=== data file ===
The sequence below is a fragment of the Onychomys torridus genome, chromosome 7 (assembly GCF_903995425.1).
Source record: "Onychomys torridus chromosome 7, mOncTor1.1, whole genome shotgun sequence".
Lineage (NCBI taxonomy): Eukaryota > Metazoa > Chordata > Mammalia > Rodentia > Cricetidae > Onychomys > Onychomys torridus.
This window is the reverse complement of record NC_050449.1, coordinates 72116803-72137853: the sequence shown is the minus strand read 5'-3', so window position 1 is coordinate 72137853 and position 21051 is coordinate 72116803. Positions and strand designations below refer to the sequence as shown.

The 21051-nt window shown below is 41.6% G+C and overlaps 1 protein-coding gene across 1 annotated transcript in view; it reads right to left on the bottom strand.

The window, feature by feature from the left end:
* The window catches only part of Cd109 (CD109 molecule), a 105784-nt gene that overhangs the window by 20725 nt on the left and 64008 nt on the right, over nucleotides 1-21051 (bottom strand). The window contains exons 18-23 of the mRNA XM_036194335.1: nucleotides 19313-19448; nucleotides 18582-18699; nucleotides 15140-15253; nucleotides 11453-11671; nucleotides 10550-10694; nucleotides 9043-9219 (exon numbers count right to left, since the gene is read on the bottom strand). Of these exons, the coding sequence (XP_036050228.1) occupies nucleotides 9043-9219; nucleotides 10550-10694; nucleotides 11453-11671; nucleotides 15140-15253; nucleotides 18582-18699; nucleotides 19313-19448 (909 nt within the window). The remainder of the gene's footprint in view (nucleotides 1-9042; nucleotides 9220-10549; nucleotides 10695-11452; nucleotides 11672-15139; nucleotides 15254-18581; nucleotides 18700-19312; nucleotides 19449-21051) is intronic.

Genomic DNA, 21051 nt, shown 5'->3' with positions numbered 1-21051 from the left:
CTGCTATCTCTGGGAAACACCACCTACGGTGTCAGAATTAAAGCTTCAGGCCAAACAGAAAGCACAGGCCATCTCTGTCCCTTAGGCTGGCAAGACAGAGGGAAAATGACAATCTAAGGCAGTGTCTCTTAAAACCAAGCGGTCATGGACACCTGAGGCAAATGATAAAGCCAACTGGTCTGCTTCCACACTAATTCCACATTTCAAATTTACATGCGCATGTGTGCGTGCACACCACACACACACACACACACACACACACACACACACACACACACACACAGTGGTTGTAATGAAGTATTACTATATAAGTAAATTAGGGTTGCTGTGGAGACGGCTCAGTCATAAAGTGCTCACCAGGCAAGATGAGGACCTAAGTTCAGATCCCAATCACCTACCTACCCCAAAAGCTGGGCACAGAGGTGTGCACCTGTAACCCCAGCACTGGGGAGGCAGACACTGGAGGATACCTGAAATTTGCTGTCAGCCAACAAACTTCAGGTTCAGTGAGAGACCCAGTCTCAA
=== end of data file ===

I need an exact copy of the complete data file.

The sequence below is a fragment of the Onychomys torridus genome, chromosome 7 (assembly GCF_903995425.1).
Source record: "Onychomys torridus chromosome 7, mOncTor1.1, whole genome shotgun sequence".
Lineage (NCBI taxonomy): Eukaryota > Metazoa > Chordata > Mammalia > Rodentia > Cricetidae > Onychomys > Onychomys torridus.
This window is the reverse complement of record NC_050449.1, coordinates 72116803-72137853: the sequence shown is the minus strand read 5'-3', so window position 1 is coordinate 72137853 and position 21051 is coordinate 72116803. Positions and strand designations below refer to the sequence as shown.

The 21051-nt window shown below is 41.6% G+C and overlaps 1 protein-coding gene across 1 annotated transcript in view; it reads right to left on the bottom strand.

The window, feature by feature from the left end:
* The window catches only part of Cd109 (CD109 molecule), a 105784-nt gene that overhangs the window by 20725 nt on the left and 64008 nt on the right, over nucleotides 1-21051 (bottom strand). The window contains exons 18-23 of the mRNA XM_036194335.1: nucleotides 19313-19448; nucleotides 18582-18699; nucleotides 15140-15253; nucleotides 11453-11671; nucleotides 10550-10694; nucleotides 9043-9219 (exon numbers count right to left, since the gene is read on the bottom strand). Of these exons, the coding sequence (XP_036050228.1) occupies nucleotides 9043-9219; nucleotides 10550-10694; nucleotides 11453-11671; nucleotides 15140-15253; nucleotides 18582-18699; nucleotides 19313-19448 (909 nt within the window). The remainder of the gene's footprint in view (nucleotides 1-9042; nucleotides 9220-10549; nucleotides 10695-11452; nucleotides 11672-15139; nucleotides 15254-18581; nucleotides 18700-19312; nucleotides 19449-21051) is intronic.

Genomic DNA, 21051 nt, shown 5'->3' with positions numbered 1-21051 from the left:
CTGCTATCTCTGGGAAACACCACCTACGGTGTCAGAATTAAAGCTTCAGGCCAAACAGAAAGCACAGGCCATCTCTGTCCCTTAGGCTGGCAAGACAGAGGGAAAATGACAATCTAAGGCAGTGTCTCTTAAAACCAAGCGGTCATGGACACCTGAGGCAAATGATAAAGCCAACTGGTCTGCTTCCACACTAATTCCACATTTCAAATTTACATGCGCATGTGTGCGTGCACACCACACACACACACACACACACACACACACACACACACACACACACACAGTGGTTGTAATGAAGTATTACTATATAAGTAAATTAGGGTTGCTGTGGAGACGGCTCAGTCATAAAGTGCTCACCAGGCAAGATGAGGACCTAAGTTCAGATCCCAATCACCTACCTACCCCAAAAGCTGGGCACAGAGGTGTGCACCTGTAACCCCAGCACTGGGGAGGCAGACACTGGAGGATACCTGAAATTTGCTGTCAGCCAACAAACTTCAGGTTCAGTGAGAGACCCAGTCTCAA